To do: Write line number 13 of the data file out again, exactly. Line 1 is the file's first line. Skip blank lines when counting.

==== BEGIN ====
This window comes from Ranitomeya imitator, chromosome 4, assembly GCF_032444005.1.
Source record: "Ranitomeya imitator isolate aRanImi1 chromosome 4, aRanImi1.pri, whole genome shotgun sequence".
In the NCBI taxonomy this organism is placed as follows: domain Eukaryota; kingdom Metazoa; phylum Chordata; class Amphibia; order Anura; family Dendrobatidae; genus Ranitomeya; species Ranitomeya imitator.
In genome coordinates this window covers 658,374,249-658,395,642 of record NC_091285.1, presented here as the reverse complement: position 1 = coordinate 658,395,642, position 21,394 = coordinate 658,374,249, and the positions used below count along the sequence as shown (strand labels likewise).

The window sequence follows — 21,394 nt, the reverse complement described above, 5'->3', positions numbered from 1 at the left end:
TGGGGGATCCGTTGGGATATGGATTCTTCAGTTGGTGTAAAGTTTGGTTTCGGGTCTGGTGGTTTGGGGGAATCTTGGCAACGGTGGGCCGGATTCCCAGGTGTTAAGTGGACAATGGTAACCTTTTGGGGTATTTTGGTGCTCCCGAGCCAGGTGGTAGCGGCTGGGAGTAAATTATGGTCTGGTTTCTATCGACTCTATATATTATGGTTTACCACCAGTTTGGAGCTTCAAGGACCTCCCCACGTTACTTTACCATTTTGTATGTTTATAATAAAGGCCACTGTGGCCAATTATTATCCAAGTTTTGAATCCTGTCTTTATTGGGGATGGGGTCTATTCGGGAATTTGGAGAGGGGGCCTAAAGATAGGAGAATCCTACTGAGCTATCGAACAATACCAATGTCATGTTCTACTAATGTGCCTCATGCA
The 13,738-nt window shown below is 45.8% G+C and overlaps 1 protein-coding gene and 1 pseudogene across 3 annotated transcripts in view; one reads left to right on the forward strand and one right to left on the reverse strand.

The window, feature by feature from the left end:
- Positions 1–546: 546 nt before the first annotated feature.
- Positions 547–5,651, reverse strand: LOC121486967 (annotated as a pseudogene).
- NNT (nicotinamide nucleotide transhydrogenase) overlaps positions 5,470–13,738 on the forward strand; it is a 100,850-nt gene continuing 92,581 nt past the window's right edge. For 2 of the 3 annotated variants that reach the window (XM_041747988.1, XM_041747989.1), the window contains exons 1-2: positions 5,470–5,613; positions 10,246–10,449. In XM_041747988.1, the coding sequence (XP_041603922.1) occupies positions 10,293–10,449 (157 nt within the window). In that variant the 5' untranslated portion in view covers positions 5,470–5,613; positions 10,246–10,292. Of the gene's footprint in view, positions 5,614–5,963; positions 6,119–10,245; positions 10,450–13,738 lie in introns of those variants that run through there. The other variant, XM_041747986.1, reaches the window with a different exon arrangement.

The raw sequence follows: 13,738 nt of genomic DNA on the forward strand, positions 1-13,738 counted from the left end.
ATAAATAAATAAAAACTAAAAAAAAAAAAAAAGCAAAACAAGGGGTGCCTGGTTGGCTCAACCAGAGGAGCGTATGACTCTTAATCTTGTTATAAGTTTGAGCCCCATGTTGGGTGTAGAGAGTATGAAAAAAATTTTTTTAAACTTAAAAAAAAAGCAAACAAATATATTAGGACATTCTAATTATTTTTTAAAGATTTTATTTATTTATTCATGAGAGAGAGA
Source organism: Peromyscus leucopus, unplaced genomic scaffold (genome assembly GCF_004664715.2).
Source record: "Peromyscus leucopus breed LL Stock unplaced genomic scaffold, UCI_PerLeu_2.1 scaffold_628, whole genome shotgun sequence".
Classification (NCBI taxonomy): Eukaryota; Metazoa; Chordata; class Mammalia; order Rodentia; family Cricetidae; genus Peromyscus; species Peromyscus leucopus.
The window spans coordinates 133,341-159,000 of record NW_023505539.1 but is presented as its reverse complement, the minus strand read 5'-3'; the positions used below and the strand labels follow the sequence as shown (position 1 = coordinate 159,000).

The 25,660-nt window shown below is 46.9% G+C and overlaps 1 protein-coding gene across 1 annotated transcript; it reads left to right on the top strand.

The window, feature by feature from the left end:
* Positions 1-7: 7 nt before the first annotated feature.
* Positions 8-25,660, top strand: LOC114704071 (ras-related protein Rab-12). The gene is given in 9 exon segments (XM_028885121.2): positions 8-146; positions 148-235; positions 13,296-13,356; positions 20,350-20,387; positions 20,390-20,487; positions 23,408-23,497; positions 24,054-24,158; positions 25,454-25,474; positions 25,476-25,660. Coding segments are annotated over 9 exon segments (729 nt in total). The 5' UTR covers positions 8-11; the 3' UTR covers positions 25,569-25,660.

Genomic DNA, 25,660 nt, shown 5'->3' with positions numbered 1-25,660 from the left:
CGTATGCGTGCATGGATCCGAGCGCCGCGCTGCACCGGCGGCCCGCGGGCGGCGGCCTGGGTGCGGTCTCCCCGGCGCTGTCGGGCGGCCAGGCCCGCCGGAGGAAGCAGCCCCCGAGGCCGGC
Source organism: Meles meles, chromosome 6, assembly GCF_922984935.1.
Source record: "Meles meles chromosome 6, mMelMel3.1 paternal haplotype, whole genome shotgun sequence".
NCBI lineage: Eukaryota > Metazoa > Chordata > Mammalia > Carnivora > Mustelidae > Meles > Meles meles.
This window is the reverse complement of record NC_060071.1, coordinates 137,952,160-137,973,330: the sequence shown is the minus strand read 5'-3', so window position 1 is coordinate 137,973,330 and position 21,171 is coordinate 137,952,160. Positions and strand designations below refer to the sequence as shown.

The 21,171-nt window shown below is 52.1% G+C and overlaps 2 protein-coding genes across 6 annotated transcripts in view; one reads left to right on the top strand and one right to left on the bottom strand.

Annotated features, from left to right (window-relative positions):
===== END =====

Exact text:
ATAAATAAATAAAAACTAAAAAAAAAAAAAAAGCAAAACAAGGGGTGCCTGGTTGGCTCAACCAGAGGAGCGTATGACTCTTAATCTTGTTATAAGTTTGAGCCCCATGTTGGGTGTAGAGAGTATGAAAAAAATTTTTTTAAACTTAAAAAAAAAGCAAACAAATATATTAGGACATTCTAATTATTTTTTAAAGATTTTATTTATTTATTCATGAGAGAGAGA